Trauma survivors see the trauma or the "bad thing" as outside of themselves, not as their own response to something that happened. "Bring attention to the body, to internal landscape: What's the sensation? Where do you feel it? What happens if you try something? Take a deep breath, right now. Do TFT tapping on the collarbone spot. . . Notice what comes up and remember how it will come to an end. How can we give the miserable, alone, frightened part of you some company? . . . Tell her you know how terribly lonely it was."

"You can't do trauma work without people deeply observing their own level of consciousness and then deeply connecting on the outside with you."

"The emotional brain runs the show." Feelings should be guides rather than a source of terror.

Bessel spoke of the importance of EMDR and Somatic therapies in working with trauma and showed a moving video of a formerly DID client who was "organized" by neurofeedback. "EMDR is the opening for understanding trauma. You can't do trauma treatment without EMDR or something else that knits the sensory experiences together."

Part II: Francine Shapiro, the brilliant maven of EMDR, looking well and energetic.

Much of what Francine said was material you can find at or the EMDR Institute website: The Adaptive Information Processing model and the steps of EMDR treatment. Today I heard her say some different things: The importance of targeting the "small t" traumas. Much of the trauma that can severely impact a life does not fit the criteria for PTSD. She gave many examples of people who developmentally stopped at some distressing, non-life threatening event, until an EMDR session, years later, released them. (It happens. I've seen it many times.)

"Neurophysiology does not equal destiny." There is neuroplasticity in adult brains. Shrunken hippocampi grow again, after the trauma is resolved. Don't give up! A study: 8 sessions of EMDR, 20% increase in hippocampal growth.

Beliefs are a manifestation of trauma. CBT/Exposure = extinction. EMDR = reconsolidation. In prolonged exposure, the memory of the rape doesn't change, but get a competing new memory. But the clients relapse when around a trigger, because the old memory is still there. EMDR reconsolidates memory changes, so the initial triggers won't work.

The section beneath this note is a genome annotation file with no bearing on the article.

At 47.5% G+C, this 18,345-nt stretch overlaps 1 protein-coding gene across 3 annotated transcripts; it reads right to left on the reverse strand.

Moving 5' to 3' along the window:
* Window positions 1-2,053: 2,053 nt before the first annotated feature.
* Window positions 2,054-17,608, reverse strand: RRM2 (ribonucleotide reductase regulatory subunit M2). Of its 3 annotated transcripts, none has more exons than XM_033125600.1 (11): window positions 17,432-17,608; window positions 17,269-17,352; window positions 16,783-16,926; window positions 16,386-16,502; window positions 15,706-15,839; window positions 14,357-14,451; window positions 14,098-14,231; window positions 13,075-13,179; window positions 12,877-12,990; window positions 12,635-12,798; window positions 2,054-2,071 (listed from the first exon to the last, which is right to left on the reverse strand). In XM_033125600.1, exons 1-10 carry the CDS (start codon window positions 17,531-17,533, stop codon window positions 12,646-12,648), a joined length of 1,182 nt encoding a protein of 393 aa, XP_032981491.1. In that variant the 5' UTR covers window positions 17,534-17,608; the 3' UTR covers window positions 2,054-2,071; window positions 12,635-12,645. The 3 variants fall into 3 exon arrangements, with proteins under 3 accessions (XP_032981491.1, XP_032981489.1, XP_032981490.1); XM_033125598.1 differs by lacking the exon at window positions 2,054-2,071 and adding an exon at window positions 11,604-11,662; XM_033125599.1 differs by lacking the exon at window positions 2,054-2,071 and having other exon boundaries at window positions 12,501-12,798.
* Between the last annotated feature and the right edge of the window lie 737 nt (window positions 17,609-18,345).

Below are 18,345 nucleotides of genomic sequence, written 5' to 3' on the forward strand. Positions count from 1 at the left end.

"Processing dysfunctional and positive memories are the focus of EMDR treatment. Process the negative and integrate the positive. Every positive attunment or modeling by the therapist links the positive information in. . . You need to have positive adaptive memory networks for tx to work."

Process: Family of origin issues, memories that are encoded; Defenses, i.d. the earliest childhood event that caused that pathway to develop; cognition, process the memories that created the cognition–the cause is the encoded earlier event; Somatic/Emotive, "When's the 1st time you felt that way?"; Developmental, "What events derailed attachment?"

(I'm getting too tired to give you all the rest, so I'll hit a few highlights:)

ADHD: some of it is PTSD, some real ADHD.

Body dysmorphia: usually from childhood humiliation, sometimes just one comment. Clears with a few sessions. (There's a chapter in Solutions II about this.)

Small t traumas cause more pathologies than PTSD.

Axis II (personality dx's) are a constellation of attributes, each rooted in earlier events.

Borderline Personality Dx: Cool stuff– too much to write. But Axis II is moveable and cureable if you go after the childhood antecedents. (I know because I have ex-borderline clients and ex-narcissists.)

If you are treating kids, treat the parents attachment issues and the kids get better. Include in this: targeting the non-bonding event with the child, then make a story about an easy pregnancy, each trimester, an easy delivery, the first breath, first hours, coming home — better than real life, and install it.

In family systems, you can treat the family of origin issues in every one, all the behavior. Teach skills after the trauma is gone, when it can sink in.

Depression. Yes, See the first 5 chapters in Solutions II.

Phantom Limb Pain. Yes. See the PLP chapter in Solutions I–Wilson

Grief: "There is more positive recall of the loved one after EMDR (for traumatic grief) than after CBT. (Sprang, 2001)

EMDR increases resilency and engenders a new sense of self.